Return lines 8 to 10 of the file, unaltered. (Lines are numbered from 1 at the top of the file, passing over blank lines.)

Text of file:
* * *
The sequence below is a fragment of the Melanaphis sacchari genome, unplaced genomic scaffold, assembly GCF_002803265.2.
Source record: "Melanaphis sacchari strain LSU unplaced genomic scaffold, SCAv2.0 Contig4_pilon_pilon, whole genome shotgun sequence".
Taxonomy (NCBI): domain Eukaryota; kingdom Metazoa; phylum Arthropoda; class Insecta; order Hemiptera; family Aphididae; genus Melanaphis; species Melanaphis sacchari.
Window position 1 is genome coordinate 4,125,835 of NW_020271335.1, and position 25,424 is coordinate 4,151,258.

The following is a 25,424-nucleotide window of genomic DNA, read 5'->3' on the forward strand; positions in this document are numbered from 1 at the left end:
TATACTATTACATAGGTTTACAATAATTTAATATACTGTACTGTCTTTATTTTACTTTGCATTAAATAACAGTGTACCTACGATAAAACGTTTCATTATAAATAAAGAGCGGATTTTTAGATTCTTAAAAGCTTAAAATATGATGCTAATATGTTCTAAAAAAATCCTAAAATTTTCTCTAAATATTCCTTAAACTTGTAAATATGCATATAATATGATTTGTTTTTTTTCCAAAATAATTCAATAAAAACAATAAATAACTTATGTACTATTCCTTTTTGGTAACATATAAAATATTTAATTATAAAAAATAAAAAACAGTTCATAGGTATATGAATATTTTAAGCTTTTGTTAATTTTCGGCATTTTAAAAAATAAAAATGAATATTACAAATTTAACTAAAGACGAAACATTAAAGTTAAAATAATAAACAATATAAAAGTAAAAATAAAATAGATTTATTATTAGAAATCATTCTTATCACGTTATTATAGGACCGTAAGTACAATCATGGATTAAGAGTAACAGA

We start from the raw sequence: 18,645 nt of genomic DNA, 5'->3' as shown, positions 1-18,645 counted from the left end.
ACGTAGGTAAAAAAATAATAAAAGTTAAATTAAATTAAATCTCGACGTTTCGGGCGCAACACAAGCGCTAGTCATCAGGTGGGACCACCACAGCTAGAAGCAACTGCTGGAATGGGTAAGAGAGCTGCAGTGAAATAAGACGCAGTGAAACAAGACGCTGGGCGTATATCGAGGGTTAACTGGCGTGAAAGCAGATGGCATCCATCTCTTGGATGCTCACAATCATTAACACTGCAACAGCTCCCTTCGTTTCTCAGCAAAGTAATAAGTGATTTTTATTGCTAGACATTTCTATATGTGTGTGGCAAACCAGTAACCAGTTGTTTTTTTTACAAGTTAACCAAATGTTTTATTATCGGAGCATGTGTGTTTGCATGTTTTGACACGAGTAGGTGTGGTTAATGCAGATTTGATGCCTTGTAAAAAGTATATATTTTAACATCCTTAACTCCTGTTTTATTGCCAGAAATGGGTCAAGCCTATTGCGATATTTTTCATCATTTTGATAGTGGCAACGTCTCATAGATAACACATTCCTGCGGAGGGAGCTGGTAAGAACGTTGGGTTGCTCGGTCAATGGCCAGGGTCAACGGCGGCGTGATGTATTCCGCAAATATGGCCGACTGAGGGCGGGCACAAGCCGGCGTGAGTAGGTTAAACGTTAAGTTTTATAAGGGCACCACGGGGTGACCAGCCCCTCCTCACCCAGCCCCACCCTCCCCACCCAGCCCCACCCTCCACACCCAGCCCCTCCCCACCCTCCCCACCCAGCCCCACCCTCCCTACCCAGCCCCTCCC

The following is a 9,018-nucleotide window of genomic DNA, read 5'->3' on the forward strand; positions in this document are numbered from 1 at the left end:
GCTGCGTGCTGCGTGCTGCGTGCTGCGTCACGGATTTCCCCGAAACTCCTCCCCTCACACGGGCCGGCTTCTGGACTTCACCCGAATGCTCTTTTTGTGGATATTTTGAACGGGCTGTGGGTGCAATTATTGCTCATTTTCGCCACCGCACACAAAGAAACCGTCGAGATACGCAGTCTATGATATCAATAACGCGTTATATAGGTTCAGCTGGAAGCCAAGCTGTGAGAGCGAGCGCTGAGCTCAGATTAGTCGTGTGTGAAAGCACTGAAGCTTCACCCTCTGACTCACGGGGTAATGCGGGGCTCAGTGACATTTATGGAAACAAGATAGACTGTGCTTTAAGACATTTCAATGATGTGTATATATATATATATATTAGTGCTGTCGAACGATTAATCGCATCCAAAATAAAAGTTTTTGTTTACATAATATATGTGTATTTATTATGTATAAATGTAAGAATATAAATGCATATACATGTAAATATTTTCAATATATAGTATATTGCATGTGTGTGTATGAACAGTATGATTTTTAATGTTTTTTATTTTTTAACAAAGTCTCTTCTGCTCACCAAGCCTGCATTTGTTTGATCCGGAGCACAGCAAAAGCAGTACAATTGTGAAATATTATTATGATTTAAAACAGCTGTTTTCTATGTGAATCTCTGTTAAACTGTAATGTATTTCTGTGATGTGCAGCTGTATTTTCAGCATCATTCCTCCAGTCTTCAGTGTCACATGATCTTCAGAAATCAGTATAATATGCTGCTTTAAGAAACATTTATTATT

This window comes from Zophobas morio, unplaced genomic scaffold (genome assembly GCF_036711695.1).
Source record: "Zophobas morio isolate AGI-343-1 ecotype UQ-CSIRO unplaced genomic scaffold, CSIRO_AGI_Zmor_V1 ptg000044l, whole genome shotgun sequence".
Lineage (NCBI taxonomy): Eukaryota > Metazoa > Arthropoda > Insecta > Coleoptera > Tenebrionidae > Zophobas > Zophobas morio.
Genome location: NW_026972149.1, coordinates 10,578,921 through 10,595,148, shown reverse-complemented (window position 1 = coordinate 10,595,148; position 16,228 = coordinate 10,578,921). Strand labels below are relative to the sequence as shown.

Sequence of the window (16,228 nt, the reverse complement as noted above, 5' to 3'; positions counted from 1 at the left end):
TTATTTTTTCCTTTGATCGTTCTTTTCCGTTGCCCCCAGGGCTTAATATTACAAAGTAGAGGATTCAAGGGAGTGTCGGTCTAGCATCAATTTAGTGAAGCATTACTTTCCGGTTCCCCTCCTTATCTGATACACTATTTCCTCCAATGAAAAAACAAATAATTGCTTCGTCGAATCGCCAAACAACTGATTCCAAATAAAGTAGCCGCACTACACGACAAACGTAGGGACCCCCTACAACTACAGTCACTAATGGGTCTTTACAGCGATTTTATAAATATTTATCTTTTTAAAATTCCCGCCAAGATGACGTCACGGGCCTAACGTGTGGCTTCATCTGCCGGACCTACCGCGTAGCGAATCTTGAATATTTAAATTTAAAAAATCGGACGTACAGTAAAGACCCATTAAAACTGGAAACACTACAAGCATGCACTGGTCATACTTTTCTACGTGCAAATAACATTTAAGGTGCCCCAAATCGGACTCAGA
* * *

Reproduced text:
ACGTAGGTAAAAAAATAATAAAAGTTAAATTAAATTAAATCTCGACGTTTCGGGCGCAACACAAGCGCTAGTCATCAGGTGGGACCACCACAGCTAGAAGCAACTGCTGGAATGGGTAAGAGAGCTGCAGTGAAATAAGACGCAGTGAAACAAGACGCTGGGCGTATATCGAGGGTTAACTGGCGTGAAAGCAGATGGCATCCATCTCTTGGATGCTCACAATCATTAACACTGCAACAGCTCCCTTCGTTTCTCAGCAAAGTAATAAGTGATTTTTATTGCTAGACATTTCTATATGTGTGTGGCAAACCAGTAACCAGTTGTTTTTTTTACAAGTTAACCAAATGTTTTATTATCGGAGCATGTGTGTTTGCATGTTTTGACACGAGTAGGTGTGGTTAATGCAGATTTGATGCCTTGTAAAAAGTATATATTTTAACATCCTTAACTCCTGTTTTATTGCCAGAAATGGGTCAAGCCTATTGCGATATTTTTCATCATTTTGATAGTGGCAACGTCTCATAGATAACACATTCCTGCGGAGGGAGCTGGTAAGAACGTTGGGTTGCTCGGTCAATGGCCAGGGTCAACGGCGGCGTGATGTATTCCGCAAATATGGCCGACTGAGGGCGGGCACAAGCCGGCGTGAGTAGGTTAAACGTTAAGTTTTATAAGGGCACCACGGGGTGACCAGCCCCTCCTCACCCAGCCCCACCCTCCCCACCCAGCCCCACCCTCCACACCCAGCCCCTCCCCACCCTCCCCACCCAGCCCCACCCTCCCTACCCAGCCCCTCCC

The following is a 9,018-nucleotide window of genomic DNA, read 5'->3' on the forward strand; positions in this document are numbered from 1 at the left end:
GCTGCGTGCTGCGTGCTGCGTGCTGCGTCACGGATTTCCCCGAAACTCCTCCCCTCACACGGGCCGGCTTCTGGACTTCACCCGAATGCTCTTTTTGTGGATATTTTGAACGGGCTGTGGGTGCAATTATTGCTCATTTTCGCCACCGCACACAAAGAAACCGTCGAGATACGCAGTCTATGATATCAATAACGCGTTATATAGGTTCAGCTGGAAGCCAAGCTGTGAGAGCGAGCGCTGAGCTCAGATTAGTCGTGTGTGAAAGCACTGAAGCTTCACCCTCTGACTCACGGGGTAATGCGGGGCTCAGTGACATTTATGGAAACAAGATAGACTGTGCTTTAAGACATTTCAATGATGTGTATATATATATATATATTAGTGCTGTCGAACGATTAATCGCATCCAAAATAAAAGTTTTTGTTTACATAATATATGTGTATTTATTATGTATAAATGTAAGAATATAAATGCATATACATGTAAATATTTTCAATATATAGTATATTGCATGTGTGTGTATGAACAGTATGATTTTTAATGTTTTTTATTTTTTAACAAAGTCTCTTCTGCTCACCAAGCCTGCATTTGTTTGATCCGGAGCACAGCAAAAGCAGTACAATTGTGAAATATTATTATGATTTAAAACAGCTGTTTTCTATGTGAATCTCTGTTAAACTGTAATGTATTTCTGTGATGTGCAGCTGTATTTTCAGCATCATTCCTCCAGTCTTCAGTGTCACATGATCTTCAGAAATCAGTATAATATGCTGCTTTAAGAAACATTTATTATT